When you’re ready to walk up the aisle, I think it’s much nicer to have your bridesmaids walk ahead of the bride. Although some old-fashioned vicars will try and tell you ‘that’s not allowed’. It’s your day! Do what YOU want. And if the bridesmaids walk behind you, no one is going to give them a second look once the bride has arrived. So it’s nice to give them their moment!
Advice for the bridesmaids
Now, this is quite an important thing to remember – Bridesmaids – it’s important to remember to look up and smile as you walk up the aisle. Don’t look at the floor, even though you’ll be tempted to! And don’t walk too fast up the aisle, take it slowly. Advice for the Bride, take some deep breaths and relax your shoulders, take your time, and smile all the way! Advice for the Groom… turn and look at your bride as she walks towards you!
The K Room at FairyhillHolm House
You May Kiss The Bride!
Some vicars don’t even announce this bit, but registrars do! So guys, when you go in for the kiss, make it last! Make it a long and loving kiss, giving me time to get the shot (hoping the vicar/registrar has stepped out of the way) No tongues though eh!
Advice for the bride and groom – when you’re walking down the aisle to make your exit, heads up, lots of smiles, and stop for a kiss at the end of the aisle!
Let’s throw some confetti!
Most guests do not bring confetti to weddings these days. So it’s definitely worth buying your own and having it there ready for that shot. Make sure you have plenty of it, you can never have too much confetti!
Immediately after the confetti shot, I usually get all your guests to gather around you for a big group shot. Doing this quickly means everyone can relax and enjoy their welcome drinks straight after.
Enjoy Every Moment
I don’t want you thinking your wedding day is all about the photos. So I only take you guys away from your wedding party for about half an hour for some couple shots, otherwise, you’ll be missing the party! And keeping the formal stuff to a minimum is what I prefer to do. I like to keep family and formal shots to the bare minimum – the important people only for the really formal stuff. This includes parents, siblings, and grandparents.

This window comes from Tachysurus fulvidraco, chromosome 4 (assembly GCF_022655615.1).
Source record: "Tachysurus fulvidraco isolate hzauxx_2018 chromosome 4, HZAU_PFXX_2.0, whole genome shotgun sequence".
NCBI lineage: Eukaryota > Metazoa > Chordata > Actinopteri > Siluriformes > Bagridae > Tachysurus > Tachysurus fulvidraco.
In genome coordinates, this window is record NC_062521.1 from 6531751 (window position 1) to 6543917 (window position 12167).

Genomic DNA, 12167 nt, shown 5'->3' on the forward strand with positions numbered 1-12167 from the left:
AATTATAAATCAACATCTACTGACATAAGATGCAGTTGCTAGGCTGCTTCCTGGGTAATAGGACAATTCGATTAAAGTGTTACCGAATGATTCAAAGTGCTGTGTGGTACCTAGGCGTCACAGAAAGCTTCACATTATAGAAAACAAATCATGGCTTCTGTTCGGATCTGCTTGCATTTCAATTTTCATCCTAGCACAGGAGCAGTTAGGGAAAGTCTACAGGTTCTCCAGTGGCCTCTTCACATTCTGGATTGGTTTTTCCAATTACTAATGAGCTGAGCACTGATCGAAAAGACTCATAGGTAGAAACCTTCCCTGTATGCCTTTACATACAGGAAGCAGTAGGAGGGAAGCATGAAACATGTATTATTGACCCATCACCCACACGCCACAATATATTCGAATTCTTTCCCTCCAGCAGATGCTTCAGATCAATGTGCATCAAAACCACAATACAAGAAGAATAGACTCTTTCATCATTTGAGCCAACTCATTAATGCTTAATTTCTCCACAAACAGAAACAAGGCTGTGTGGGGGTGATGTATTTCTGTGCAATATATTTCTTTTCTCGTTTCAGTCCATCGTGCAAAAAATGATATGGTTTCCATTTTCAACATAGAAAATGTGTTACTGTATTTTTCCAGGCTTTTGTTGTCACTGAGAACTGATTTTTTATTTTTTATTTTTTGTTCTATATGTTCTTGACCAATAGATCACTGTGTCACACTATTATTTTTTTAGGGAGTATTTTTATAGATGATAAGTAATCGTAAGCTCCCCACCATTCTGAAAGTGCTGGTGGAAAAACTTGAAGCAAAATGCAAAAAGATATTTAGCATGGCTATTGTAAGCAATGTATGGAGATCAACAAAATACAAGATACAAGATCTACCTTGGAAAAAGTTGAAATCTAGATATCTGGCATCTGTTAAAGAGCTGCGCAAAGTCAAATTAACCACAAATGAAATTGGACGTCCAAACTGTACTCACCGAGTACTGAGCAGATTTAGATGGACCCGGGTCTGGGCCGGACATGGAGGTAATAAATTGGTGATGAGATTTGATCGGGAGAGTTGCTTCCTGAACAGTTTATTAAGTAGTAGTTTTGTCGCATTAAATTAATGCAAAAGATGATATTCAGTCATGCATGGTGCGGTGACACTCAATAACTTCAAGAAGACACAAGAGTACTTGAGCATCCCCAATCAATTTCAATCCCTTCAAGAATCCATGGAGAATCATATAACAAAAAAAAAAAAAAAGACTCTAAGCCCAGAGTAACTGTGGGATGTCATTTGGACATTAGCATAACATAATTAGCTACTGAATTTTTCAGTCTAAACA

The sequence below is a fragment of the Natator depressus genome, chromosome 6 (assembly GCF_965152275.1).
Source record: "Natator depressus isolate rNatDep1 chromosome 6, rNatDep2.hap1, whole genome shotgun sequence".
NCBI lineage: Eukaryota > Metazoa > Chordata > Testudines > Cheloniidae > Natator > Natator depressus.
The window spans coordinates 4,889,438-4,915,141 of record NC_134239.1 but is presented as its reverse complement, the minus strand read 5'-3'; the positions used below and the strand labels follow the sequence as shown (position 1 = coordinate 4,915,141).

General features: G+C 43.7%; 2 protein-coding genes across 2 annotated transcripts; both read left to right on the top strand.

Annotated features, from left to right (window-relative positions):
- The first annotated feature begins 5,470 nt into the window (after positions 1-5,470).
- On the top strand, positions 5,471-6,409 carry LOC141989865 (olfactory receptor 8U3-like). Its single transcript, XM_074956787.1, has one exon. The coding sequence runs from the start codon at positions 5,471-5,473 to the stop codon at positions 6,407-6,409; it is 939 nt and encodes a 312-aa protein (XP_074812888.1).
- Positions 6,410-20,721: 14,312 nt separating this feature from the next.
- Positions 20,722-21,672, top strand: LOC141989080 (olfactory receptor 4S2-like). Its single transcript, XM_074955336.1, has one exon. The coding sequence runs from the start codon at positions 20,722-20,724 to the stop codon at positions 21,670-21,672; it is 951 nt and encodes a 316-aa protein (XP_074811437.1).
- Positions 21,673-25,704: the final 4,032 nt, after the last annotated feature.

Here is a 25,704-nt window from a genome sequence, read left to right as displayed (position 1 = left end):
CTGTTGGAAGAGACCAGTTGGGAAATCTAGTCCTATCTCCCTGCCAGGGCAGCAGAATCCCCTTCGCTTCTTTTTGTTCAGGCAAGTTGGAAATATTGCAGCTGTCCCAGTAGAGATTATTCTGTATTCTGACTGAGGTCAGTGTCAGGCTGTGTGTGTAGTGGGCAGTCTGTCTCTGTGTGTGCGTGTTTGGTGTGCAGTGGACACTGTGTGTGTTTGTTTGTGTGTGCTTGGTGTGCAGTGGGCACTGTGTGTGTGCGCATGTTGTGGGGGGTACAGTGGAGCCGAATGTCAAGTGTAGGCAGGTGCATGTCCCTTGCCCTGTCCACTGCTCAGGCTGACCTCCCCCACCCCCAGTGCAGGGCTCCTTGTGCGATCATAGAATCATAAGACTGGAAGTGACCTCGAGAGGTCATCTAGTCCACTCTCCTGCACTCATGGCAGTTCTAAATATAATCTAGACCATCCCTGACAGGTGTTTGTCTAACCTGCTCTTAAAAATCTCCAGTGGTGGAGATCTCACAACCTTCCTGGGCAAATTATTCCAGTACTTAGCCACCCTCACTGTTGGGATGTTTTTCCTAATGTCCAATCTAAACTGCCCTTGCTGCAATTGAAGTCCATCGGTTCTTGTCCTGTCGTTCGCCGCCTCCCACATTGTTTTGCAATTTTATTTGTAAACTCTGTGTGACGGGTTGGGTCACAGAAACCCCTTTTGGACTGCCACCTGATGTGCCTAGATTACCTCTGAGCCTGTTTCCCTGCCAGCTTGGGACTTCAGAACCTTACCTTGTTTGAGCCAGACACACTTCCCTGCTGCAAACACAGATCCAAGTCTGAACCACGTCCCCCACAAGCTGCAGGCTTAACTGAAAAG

Formal is boring for everyone
The rest is very relaxed. I’d rather go to them and capture them in small candid groups. There’s nothing worse than a long list of formal group shots. It’s boring for your guests, and boring for your full set of images. So I don’t need a list of uncles, aunties, cousins and work colleagues! But if there ARE specific people (other than your immediate family) just let me know and we can do it. It’s also quite nice to have a group shot of all the girls & all the boys.
I like to put you at ease in front of the camera, and to get you guys relaxed, especially when it comes to couple shots. Sometimes the groom is the one not so keen on this part of the day, but I find a little humour can go a long way in making them feel a bit more chilled out about it.
And if you’re really worried about the couple shots, and not sure what to expect, then having a Together Shoot prior to the wedding is a good way to get used to doing the couple shots.
Don’t look at the camera
But it’s really very relaxed and natural. I will mostly ask you to NOT look at the camera. To just be with each other, and enjoy some quiet time alone, to look at each other, to cwtch up nice and close, to kiss, hug, walk together hand in hand or practice your first dance! Whatever feels comfortable and natural to you both.
The Bridal Party
When it comes to bridal party group shots, I like to make that bit more fun and silly. So if you hear me shouting “boobs and bums girls” that means give me a pose! Sometimes I like to get the girls throwing and catching their bouquets, and the boys jumping or running towards the camera. Weirdly, when I shout “Give me some spontaneous laughter”, it seems to make people laugh at literally nothing!
The Wedding Breakfast